Physicist Brian Greene’s new book just came out, and it’s exceptional. If you want the skinny on what hidden realities there might be behind and beyond our own, you can safely set aside the Bible and just read Brian Greene.
And damn he writes well: clear as a bell, smooth as silk, and, eh, . . . [you can just add your own third positive clichéd phrase here].
The following are the central questions he discusses:
- Do all possible quantum worlds happen? In chapter 1, Greene calls this “the tantalizing Many Worlds approach to quantum mechanics . . .” and he goes into detail on the subject in chapter 8.
- Is space infinite or bounded? If space is infinite the implications are astonishing and he has a mind-blowing chapter (chapter 2) on what he calls the “Quilted Multiverse” where, beyond our own event horizon (the distance light has been able to travel since our Big Bang), there may well be other universes with their own event horizons. If space is infinite, these other universes are also likely to be infinite in number (as in kingdoms that have no end, amen). And here’s the kicker: given that they would be bounded by the speed of light, there would only be so many possible positions for the atoms in them to configure. This means that, if the number of universes are infinite, there are an infinite number of universes that duplicate this one exactly—right down to you reading this blog right now. (Talk about Nietzsche’s revenge in eternal recurrence!). Which one of them would contain the real you? All and none, grasshopper.
- What version of parallel worlds comes out of inflation theory? This discussion appears in Chapter 3; it’s a bit complicated, but worth the effort. The bottom line: inflation may not be a one-off thing that just happened early on in the universe; it may be going on elsewhere, in far-flung regions of space. This means that other universes as large as our own may be out there based on inflationary physics alone. What we call “the cosmos” may just be our stretch of the inflationary rubber band, with other inflationary stretches beyond us. And, like us, intelligent beings in one of these other inflationary stretches would have the (mistaken) impression that their universe represented the whole of the cosmos.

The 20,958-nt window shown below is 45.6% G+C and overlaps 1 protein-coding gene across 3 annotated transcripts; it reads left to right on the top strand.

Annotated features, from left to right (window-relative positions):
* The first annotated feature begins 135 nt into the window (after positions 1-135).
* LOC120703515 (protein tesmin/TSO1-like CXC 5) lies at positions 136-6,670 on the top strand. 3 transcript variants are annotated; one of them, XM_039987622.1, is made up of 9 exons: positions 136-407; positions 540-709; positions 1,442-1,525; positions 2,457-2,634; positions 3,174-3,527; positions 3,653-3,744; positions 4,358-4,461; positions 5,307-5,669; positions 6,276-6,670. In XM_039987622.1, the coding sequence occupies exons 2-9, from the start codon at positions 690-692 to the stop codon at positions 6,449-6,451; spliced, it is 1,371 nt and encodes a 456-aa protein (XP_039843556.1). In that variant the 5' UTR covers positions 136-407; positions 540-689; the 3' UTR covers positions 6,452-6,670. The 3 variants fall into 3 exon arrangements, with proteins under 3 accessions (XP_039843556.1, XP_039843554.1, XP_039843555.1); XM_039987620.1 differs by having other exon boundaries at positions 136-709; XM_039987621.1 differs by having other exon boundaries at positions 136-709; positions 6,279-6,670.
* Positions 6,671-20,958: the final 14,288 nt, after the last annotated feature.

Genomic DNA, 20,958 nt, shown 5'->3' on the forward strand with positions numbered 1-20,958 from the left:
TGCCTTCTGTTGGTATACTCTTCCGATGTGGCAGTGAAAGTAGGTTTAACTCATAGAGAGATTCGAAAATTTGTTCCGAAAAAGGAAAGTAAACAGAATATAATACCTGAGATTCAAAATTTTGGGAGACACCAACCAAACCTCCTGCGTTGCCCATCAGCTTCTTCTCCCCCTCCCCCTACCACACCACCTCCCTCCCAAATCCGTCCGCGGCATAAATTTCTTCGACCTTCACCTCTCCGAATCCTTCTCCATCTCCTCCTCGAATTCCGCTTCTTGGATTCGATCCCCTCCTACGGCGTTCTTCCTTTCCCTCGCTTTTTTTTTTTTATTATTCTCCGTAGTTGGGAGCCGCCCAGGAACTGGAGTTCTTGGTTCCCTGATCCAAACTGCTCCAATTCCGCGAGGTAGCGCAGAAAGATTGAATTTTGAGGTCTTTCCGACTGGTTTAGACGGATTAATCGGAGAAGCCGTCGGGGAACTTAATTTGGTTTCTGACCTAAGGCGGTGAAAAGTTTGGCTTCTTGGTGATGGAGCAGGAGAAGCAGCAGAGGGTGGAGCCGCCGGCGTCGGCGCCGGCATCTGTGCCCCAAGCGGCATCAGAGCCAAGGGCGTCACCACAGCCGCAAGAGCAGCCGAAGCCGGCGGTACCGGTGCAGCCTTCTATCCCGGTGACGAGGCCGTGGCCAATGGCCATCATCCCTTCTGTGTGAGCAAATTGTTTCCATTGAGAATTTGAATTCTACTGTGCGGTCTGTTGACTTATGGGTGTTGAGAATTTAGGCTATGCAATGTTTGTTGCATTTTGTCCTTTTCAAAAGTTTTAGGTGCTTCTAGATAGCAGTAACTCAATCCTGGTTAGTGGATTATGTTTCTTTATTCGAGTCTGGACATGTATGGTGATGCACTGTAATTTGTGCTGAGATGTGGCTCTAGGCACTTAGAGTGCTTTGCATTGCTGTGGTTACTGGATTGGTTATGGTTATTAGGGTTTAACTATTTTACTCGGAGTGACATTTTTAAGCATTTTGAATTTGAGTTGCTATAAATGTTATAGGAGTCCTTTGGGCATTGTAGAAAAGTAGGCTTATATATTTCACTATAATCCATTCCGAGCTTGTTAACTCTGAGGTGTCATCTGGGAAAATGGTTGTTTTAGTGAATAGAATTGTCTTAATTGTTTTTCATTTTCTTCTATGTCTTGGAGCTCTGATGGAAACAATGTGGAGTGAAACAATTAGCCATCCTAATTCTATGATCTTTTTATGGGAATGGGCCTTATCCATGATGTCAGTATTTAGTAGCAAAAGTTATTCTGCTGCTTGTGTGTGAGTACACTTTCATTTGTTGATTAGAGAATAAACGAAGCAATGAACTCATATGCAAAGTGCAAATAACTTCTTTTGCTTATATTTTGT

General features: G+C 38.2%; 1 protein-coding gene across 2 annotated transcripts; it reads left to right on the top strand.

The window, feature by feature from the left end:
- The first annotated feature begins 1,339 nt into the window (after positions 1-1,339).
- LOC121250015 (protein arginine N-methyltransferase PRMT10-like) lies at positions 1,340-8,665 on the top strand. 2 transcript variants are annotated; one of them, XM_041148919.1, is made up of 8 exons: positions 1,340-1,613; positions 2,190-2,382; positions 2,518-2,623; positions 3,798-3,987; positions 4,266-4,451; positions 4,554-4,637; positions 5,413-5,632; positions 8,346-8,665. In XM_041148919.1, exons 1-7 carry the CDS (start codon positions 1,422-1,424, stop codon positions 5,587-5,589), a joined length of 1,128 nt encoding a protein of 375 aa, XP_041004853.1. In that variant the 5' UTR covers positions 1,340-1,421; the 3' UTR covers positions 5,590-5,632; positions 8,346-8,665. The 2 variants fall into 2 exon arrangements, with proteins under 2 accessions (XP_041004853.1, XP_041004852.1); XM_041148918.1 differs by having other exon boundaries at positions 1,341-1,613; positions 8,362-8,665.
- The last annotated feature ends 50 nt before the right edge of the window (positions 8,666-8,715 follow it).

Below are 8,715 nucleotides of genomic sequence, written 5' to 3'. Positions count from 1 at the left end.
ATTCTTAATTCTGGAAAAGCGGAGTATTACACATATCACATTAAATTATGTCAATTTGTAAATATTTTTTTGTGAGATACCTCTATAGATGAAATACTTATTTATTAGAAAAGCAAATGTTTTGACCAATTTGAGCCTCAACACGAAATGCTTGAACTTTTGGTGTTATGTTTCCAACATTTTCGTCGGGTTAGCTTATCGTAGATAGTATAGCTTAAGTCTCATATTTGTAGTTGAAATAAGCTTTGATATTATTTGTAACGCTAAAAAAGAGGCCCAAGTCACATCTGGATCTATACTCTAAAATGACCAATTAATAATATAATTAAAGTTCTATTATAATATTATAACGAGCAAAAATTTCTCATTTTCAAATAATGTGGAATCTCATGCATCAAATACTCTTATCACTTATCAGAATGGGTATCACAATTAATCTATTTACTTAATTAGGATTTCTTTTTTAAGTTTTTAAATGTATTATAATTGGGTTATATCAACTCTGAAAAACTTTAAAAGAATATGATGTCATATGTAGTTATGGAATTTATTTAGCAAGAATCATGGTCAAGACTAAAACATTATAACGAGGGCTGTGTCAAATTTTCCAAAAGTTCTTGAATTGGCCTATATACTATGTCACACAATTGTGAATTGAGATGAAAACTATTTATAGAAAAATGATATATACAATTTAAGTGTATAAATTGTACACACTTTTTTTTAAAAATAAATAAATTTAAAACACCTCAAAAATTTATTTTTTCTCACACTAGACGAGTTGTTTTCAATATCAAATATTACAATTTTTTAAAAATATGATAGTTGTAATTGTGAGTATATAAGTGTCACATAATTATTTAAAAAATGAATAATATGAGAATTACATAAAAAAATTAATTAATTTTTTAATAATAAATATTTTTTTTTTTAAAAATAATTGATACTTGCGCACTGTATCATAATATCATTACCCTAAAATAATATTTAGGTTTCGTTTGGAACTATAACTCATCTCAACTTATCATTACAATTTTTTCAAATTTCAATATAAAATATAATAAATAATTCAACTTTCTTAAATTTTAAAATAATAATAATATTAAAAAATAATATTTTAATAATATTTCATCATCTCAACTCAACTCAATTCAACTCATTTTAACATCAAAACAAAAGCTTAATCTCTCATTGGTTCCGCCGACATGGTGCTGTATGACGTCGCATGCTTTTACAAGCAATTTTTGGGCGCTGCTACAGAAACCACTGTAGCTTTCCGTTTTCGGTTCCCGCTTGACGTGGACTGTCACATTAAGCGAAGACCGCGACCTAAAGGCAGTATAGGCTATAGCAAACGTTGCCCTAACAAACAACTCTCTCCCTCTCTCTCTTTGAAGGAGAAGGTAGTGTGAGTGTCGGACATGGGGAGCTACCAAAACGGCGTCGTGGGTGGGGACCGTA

- What’s the latest news on string theory? I haven’t read these chapters yet (string theory is discussed in chapters 4, 5, and 6), but from what I gather in the first chapter, if string theory can unify the laws of nature, then there are a number of kinds of parallel universes that might be derived from it, and Greene discusses each of these in turn.
- Can we test multiverse hypotheses? (Chapter 7.) Again, I’m not this far into the book, but here’s Brian Greene’s teaser from the introductory first chapter: “Can we test these [multiverse] ideas? If we invoke them to solve outstanding problems, have we made progress, or have we merely swept the problems under a conveniently inaccessible cosmic rug?” Sounds like the question frequently asked of Intelligent Design advocates, doesn’t it?
- Do we live in a holographic universe? (Chapter 9.) I’m trying to read the chapters in order, but this is the chapter, I confess, that I’m salivating to read. I’ve obsessed on this particular question in a number of blog posts (see here and here for examples) and tried to get my head around its boggling implications (see here), so I’m looking forward to Brian Greene’s take on the subject.
- Do we live in somebody else’s universe? (Chapter 10.) This also seems like an especially intriguing chapter: do we live in the matrix of somebody else’s intelligent design? How might we know? Presumably this chapter won’t disappoint.
Okay, that’s my overview. I do offer one caution: this book has the potential of making you feel small and out of control. It’s having that effect on me. The Hidden Reality is Copernicanism with a vengeance. And free will seems to be out the window in any of these scenarios. Greek tragedies meditating on fate (such as Oedipus) and John Calvin’s Institutes seem deserving of a read before Jesus’s “Sermon on the Mount,” any of Sartre’s books, or Ayn Rand’s The Fountainhead. Maybe these latter examples should simply be thrown away. The fountainhead appears very far from the self. If we do live in one of the multiverses that Greene describes (or even in more than one of them—a logical possibility!) you’re not at the center of anything and you don’t ultimately determine who you are or what you will become. Sorry.
Okay, here my sermon endeth. I’m only about 60 pages into the book. Back to reading. More anon.